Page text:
• Review potential RBCD Bakdoors (thanks @DebugPrivilege)
  • Review msDsConsistencyGuid attribute of compromised accounts (thanks @DebugPrivilege)
  • Check Exchange (easy right?)
  • Review accounts for “Key Trust Account Mapping” takeover and reset if required (thanks @nodauf)
    • https://posts.specterops.io/shadow-credentials-abusing-key-trust-account-mapping-for-takeover-8ee1a53566ab
  • Review Active Directory Domains and Trusts (thanks @dragon199421)
  • Deploy new Domain Controllers (keep existing forest/domain metadata)
  • Clear VSS/Backups/Snapshots that are likely to be classed as unsafe (thanks to @Digit4lbytes) Read more “Post Compromise Active Directory Checklist”
Defense

Ransomware Defence: Part 2a – Persistence, Privilege Escalation and…

Recap

In Part 1 (Initial Access Defence and Checklist) we looked at ways of hardening your attack surface to defend against initial access. When it comes to ransomware there is a range of elements and variables in the kill chain that need to be successful for the outcomes to be achieved by the criminals. Here we are going to move further into the kill chain to look at further defences. Remember you need to have an “Assume Breach” mindset if you are going to be able to defend against ransomware, that being said, there is a hell of a lot of things you can do for 0 to low investment costs that provide a great ROI. Now some of this is going to be repeated guidance from part 1, that’s ok repetition is good (make sure you are covered from multiple perspectives). Ok let us get to it! Read more “Ransomware Defence: Part 2a – Persistence, Privilege Escalation and Lateral Movement”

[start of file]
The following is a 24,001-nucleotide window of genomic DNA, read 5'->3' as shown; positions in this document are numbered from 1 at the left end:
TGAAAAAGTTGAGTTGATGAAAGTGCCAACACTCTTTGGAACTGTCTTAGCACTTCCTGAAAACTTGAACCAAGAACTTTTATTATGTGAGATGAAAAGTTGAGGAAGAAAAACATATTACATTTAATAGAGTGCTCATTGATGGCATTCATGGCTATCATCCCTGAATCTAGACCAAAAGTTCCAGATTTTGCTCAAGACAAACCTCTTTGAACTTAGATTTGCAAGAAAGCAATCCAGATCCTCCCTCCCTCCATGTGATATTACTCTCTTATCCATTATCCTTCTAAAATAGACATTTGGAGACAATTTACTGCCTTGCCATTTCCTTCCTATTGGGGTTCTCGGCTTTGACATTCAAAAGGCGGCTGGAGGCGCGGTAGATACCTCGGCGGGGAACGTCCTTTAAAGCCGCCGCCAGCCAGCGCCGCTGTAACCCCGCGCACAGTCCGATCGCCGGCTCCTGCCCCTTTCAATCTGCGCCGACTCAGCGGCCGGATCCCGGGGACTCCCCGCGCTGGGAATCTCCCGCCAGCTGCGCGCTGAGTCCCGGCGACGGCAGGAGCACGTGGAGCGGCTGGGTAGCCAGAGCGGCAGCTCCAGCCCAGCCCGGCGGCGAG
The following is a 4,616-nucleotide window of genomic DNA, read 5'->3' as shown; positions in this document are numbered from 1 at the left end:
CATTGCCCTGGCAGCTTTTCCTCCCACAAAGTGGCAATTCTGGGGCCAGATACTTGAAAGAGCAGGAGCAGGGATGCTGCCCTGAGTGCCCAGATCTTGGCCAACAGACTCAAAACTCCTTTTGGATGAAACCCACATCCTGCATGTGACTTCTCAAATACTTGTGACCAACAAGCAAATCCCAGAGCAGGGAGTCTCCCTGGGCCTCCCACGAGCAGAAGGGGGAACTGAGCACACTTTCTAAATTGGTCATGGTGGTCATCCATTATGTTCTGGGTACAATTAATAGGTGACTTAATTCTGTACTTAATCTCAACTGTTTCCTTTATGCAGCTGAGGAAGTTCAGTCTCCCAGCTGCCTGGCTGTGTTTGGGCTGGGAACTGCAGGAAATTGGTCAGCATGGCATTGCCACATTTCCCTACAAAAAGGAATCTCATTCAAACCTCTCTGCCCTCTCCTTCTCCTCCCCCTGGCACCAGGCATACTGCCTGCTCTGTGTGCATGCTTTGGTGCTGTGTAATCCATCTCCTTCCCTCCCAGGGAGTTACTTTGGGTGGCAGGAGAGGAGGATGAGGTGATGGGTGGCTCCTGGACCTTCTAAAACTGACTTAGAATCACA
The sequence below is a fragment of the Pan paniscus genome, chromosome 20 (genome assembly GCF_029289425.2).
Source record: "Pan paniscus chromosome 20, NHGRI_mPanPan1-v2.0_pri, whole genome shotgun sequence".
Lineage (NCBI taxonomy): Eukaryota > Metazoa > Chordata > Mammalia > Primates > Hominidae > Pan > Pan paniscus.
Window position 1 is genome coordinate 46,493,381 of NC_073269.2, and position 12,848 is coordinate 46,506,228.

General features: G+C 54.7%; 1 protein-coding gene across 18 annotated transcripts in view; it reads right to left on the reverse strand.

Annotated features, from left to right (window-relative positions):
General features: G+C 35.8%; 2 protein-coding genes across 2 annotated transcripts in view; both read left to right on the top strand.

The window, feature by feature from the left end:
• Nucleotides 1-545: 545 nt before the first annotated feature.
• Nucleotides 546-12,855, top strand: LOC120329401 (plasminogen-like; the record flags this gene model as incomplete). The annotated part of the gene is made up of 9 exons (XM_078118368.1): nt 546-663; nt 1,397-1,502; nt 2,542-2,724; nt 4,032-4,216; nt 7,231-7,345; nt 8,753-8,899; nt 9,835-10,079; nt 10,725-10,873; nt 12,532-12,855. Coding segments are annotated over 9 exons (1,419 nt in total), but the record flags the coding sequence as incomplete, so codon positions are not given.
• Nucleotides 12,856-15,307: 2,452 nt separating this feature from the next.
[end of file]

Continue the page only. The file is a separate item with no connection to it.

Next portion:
CTF

How to enable NULL Bind on LDAP with Windows…

History of NULL bind

Back in the early Active Directory days NULL bind was actually enabled by default, these days you can get a rootDSE NULL bind out of the box but on Windows Server 2019 you can even disable this!

So why would I want to enable NULL bind? Well, some legacy apps may need it but generally speaking you don’t want NULL bind enabled.

The lesson here is DO NOT copy what I am doing here! Simples! Read more “How to enable NULL Bind on LDAP with Windows Server 2019”

Defense

Field Notes – Just Patch

Windows update stuck at 0% download status

Often is we find an environment missing software updates it’s easy for someone without hands on experience to say, ‘just patch’. Outside of change requests, outside of authorisation, maintenance windows, roll back plans, communications etc. there is also the fact that ‘just patching’ isn’t that simple. Even for fairly standard patching tasks using Windows Updates you sometimes hit a snag. Today I’m looking at exactly that issue on a server, so I thought I’d post the steps to resolve an issue but also, I think this is a nice way to highlight the realities of patching.

We show a GUI and command line (PowerShell) method to achieve this result (the PowerShell isn’t fancy but I figured you could go away and upgrade that if you fancied some fun). Windows update sometimes has issues (does not all software!) and it is sometimes that we need to help it along the way, so let’s get too it! Read more “Field Notes – Just Patch”